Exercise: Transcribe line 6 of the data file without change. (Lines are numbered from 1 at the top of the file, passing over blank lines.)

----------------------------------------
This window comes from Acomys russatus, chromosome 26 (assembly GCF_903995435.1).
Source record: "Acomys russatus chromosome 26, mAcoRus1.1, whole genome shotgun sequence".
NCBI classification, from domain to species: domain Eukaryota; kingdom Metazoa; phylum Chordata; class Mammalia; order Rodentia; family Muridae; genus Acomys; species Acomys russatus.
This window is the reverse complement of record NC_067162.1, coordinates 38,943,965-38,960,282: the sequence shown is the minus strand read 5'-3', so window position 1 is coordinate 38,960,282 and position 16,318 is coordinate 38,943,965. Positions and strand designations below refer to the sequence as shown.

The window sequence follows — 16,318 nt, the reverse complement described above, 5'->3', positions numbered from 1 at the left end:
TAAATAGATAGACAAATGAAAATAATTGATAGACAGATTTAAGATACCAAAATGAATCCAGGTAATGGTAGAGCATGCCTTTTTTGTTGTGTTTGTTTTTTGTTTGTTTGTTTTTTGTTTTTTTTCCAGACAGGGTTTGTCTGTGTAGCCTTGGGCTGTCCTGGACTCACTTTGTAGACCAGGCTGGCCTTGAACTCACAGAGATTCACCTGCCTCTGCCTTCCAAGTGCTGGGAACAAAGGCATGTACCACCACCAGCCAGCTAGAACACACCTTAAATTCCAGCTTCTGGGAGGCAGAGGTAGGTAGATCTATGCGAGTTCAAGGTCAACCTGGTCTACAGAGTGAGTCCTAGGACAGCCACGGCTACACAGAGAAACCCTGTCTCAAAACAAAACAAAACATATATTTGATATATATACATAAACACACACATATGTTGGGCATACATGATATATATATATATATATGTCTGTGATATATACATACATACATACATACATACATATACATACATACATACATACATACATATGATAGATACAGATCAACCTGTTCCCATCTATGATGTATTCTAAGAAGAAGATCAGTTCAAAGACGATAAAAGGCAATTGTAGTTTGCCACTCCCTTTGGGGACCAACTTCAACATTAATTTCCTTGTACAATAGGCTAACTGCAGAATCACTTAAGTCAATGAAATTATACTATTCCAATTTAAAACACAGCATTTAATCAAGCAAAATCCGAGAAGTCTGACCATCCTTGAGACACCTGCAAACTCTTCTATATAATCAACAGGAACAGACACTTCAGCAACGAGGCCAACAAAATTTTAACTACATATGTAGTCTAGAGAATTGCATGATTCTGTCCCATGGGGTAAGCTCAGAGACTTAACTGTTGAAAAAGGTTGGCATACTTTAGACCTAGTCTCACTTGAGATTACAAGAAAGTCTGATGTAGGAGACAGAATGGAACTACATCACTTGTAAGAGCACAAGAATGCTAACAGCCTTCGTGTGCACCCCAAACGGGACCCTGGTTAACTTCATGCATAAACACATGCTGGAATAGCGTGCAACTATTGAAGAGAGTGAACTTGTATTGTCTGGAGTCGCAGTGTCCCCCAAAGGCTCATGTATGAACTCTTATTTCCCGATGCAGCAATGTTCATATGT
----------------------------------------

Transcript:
TAAATAGATAGACAAATGAAAATAATTGATAGACAGATTTAAGATACCAAAATGAATCCAGGTAATGGTAGAGCATGCCTTTTTTGTTGTGTTTGTTTTTTGTTTGTTTGTTTTTTGTTTTTTTTCCAGACAGGGTTTGTCTGTGTAGCCTTGGGCTGTCCTGGACTCACTTTGTAGACCAGGCTGGCCTTGAACTCACAGAGATTCACCTGCCTCTGCCTTCCAAGTGCTGGGAACAAAGGCATGTACCACCACCAGCCAGCTAGAACACACCTTAAATTCCAGCTTCTGGGAGGCAGAGGTAGGTAGATCTATGCGAGTTCAAGGTCAACCTGGTCTACAGAGTGAGTCCTAGGACAGCCACGGCTACACAGAGAAACCCTGTCTCAAAACAAAACAAAACATATATTTGATATATATACATAAACACACACATATGTTGGGCATACATGATATATATATATATATATGTCTGTGATATATACATACATACATACATACATACATATACATACATACATACATACATACATATGATAGATACAGATCAACCTGTTCCCATCTATGATGTATTCTAAGAAGAAGATCAGTTCAAAGACGATAAAAGGCAATTGTAGTTTGCCACTCCCTTTGGGGACCAACTTCAACATTAATTTCCTTGTACAATAGGCTAACTGCAGAATCACTTAAGTCAATGAAATTATACTATTCCAATTTAAAACACAGCATTTAATCAAGCAAAATCCGAGAAGTCTGACCATCCTTGAGACACCTGCAAACTCTTCTATATAATCAACAGGAACAGACACTTCAGCAACGAGGCCAACAAAATTTTAACTACATATGTAGTCTAGAGAATTGCATGATTCTGTCCCATGGGGTAAGCTCAGAGACTTAACTGTTGAAAAAGGTTGGCATACTTTAGACCTAGTCTCACTTGAGATTACAAGAAAGTCTGATGTAGGAGACAGAATGGAACTACATCACTTGTAAGAGCACAAGAATGCTAACAGCCTTCGTGTGCACCCCAAACGGGACCCTGGTTAACTTCATGCATAAACACATGCTGGAATAGCGTGCAACTATTGAAGAGAGTGAACTTGTATTGTCTGGAGTCGCAGTGTCCCCCAAAGGCTCATGTATGAACTCTTATTTCCCGATGCAGCAATGTTCATATGT